Is China in trouble?
By Duncan Richardson, News Editor
08 Feb 2016
Chinese foreign reserves have fallen for three consecutive months as the Peoples Bank of China attempts to defend the yuan and stop capital fleeing the country.
The countries reserves dropped by $99.5 bn in January to $3.23 trillion, the lowest level since May 2012. Despite still having a significant war chest investors are worried over the shear pace of depletion.
The Chinese government has to defend the yuan as a steep devaluation could potentially send shock waves through an already fragile economy. Many Chinese companies have borrowed in U.S dollars and lower yuan will only increase their debt load.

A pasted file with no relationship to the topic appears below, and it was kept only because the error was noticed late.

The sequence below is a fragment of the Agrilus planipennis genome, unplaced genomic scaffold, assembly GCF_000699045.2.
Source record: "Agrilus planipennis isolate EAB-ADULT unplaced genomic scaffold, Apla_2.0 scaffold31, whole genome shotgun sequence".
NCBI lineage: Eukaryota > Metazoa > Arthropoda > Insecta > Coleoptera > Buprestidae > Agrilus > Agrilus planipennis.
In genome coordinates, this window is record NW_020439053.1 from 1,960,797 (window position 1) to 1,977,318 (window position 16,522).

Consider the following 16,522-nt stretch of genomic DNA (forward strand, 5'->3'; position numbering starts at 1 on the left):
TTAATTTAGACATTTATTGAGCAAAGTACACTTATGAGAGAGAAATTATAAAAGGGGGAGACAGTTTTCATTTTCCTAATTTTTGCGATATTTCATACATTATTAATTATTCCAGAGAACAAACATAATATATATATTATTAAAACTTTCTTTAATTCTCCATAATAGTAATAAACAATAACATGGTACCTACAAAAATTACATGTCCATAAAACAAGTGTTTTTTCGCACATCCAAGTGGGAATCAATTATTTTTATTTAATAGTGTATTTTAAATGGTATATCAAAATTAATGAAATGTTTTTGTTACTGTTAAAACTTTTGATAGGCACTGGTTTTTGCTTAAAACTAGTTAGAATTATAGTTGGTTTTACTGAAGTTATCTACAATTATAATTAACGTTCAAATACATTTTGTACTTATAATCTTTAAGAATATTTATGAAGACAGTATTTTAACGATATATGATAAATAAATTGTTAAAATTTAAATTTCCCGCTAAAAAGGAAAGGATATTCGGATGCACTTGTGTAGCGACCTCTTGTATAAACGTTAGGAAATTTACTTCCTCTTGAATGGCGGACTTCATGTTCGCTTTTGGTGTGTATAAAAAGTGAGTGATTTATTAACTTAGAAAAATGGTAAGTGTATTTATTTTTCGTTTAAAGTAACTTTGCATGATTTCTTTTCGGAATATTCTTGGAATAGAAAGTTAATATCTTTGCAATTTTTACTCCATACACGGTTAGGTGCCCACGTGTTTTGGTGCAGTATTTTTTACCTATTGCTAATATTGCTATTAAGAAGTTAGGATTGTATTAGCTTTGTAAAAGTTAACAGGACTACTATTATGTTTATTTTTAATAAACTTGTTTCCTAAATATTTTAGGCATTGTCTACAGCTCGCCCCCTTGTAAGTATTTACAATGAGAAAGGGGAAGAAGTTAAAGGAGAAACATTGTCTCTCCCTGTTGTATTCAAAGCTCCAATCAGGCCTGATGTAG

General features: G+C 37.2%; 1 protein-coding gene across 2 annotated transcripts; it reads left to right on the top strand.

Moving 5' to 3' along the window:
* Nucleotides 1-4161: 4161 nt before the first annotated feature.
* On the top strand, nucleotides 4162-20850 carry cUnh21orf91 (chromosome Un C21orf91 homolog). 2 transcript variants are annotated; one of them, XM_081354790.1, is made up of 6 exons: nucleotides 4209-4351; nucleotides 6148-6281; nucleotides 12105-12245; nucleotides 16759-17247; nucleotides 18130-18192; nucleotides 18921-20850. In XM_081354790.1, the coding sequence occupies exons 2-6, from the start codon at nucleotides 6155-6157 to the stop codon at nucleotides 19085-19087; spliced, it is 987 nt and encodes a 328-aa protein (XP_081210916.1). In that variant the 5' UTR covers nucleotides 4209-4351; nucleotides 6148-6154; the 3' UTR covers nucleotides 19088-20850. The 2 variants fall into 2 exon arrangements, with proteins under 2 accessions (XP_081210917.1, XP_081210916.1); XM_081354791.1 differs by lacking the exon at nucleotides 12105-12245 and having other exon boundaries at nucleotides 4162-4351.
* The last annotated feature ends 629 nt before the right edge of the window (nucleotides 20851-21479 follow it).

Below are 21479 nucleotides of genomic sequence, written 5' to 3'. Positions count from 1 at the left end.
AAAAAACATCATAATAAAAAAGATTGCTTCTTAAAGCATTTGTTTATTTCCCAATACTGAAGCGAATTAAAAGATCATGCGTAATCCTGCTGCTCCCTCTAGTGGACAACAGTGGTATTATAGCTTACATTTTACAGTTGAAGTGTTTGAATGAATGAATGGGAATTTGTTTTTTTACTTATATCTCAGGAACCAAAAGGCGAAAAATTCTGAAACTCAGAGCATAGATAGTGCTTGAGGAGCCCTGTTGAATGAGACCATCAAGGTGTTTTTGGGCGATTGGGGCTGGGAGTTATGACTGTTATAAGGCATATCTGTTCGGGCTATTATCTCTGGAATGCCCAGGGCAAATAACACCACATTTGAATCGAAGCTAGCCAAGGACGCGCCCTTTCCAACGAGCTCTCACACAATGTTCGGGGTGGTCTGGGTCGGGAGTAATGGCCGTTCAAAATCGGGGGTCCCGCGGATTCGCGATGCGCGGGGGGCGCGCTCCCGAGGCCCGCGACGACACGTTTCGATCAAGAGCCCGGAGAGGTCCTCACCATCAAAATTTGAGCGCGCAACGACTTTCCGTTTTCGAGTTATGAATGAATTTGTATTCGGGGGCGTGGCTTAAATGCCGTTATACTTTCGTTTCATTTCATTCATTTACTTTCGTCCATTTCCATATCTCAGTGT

By selling dollars and buying yuan authorities hope they can stabilise its value of the yuan. The Chinese government have also clamped down on currency trading and ordered offshore institutions to maintain their yuan holdings.
An alternative view is China is selling their U.S. dollars on purpose. It’s no surprise China has been angered by the U.S. debasing their currency via continuous rounds of quantitative easing. So if China have sold $420 bn of dollars in the last six months it also raises the question who the buyer has been?